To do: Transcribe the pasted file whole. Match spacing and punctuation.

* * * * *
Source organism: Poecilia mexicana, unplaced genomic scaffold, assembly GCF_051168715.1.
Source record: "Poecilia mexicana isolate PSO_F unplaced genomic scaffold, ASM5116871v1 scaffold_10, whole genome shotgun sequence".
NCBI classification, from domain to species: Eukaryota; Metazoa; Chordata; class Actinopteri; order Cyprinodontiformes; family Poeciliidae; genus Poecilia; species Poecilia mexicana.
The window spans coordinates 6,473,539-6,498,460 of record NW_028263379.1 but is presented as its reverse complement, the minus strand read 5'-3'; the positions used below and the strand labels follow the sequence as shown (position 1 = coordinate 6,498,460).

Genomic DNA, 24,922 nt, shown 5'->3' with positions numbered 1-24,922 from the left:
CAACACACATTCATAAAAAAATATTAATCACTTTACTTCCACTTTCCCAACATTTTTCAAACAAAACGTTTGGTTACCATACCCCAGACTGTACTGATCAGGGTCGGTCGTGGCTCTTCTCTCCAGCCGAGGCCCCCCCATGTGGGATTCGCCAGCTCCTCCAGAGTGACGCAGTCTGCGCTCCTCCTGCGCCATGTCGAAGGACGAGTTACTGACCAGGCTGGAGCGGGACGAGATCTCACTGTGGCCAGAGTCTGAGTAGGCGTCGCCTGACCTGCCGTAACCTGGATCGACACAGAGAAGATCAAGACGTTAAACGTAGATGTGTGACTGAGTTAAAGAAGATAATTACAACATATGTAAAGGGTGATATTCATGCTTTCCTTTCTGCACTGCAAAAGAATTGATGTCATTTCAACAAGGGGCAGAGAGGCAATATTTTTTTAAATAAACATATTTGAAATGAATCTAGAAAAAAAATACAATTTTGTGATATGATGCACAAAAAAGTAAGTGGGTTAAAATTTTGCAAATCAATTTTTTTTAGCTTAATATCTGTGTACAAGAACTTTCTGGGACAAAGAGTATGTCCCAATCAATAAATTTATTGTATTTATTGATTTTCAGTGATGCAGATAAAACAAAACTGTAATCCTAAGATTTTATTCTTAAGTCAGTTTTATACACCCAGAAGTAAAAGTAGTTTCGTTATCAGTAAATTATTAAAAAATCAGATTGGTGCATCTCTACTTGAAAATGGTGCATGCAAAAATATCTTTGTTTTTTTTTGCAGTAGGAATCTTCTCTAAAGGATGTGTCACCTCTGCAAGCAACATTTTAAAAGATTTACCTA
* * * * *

Source organism: Poecilia mexicana, unplaced genomic scaffold, assembly GCF_051168715.1.
Source record: "Poecilia mexicana isolate PSO_F unplaced genomic scaffold, ASM5116871v1 scaffold_10, whole genome shotgun sequence".
NCBI classification, from domain to species: Eukaryota; Metazoa; Chordata; class Actinopteri; order Cyprinodontiformes; family Poeciliidae; genus Poecilia; species Poecilia mexicana.
The window spans coordinates 6,473,539-6,498,460 of record NW_028263379.1 but is presented as its reverse complement, the minus strand read 5'-3'; the positions used below and the strand labels follow the sequence as shown (position 1 = coordinate 6,498,460).

Genomic DNA, 24,922 nt, shown 5'->3' with positions numbered 1-24,922 from the left:
CAACACACATTCATAAAAAAATATTAATCACTTTACTTCCACTTTCCCAACATTTTTCAAACAAAACGTTTGGTTACCATACCCCAGACTGTACTGATCAGGGTCGGTCGTGGCTCTTCTCTCCAGCCGAGGCCCCCCCATGTGGGATTCGCCAGCTCCTCCAGAGTGACGCAGTCTGCGCTCCTCCTGCGCCATGTCGAAGGACGAGTTACTGACCAGGCTGGAGCGGGACGAGATCTCACTGTGGCCAGAGTCTGAGTAGGCGTCGCCTGACCTGCCGTAACCTGGATCGACACAGAGAAGATCAAGACGTTAAACGTAGATGTGTGACTGAGTTAAAGAAGATAATTACAACATATGTAAAGGGTGATATTCATGCTTTCCTTTCTGCACTGCAAAAGAATTGATGTCATTTCAACAAGGGGCAGAGAGGCAATATTTTTTTAAATAAACATATTTGAAATGAATCTAGAAAAAAAATACAATTTTGTGATATGATGCACAAAAAAGTAAGTGGGTTAAAATTTTGCAAATCAATTTTTTTTAGCTTAATATCTGTGTACAAGAACTTTCTGGGACAAAGAGTATGTCCCAATCAATAAATTTATTGTATTTATTGATTTTCAGTGATGCAGATAAAACAAAACTGTAATCCTAAGATTTTATTCTTAAGTCAGTTTTATACACCCAGAAGTAAAAGTAGTTTCGTTATCAGTAAATTATTAAAAAATCAGATTGGTGCATCTCTACTTGAAAATGGTGCATGCAAAAATATCTTTGTTTTTTTTTGCAGTAGGAATCTTCTCTAAAGGATGTGTCACCTCTGCAAGCAACATTTTAAAAGATTTACCTA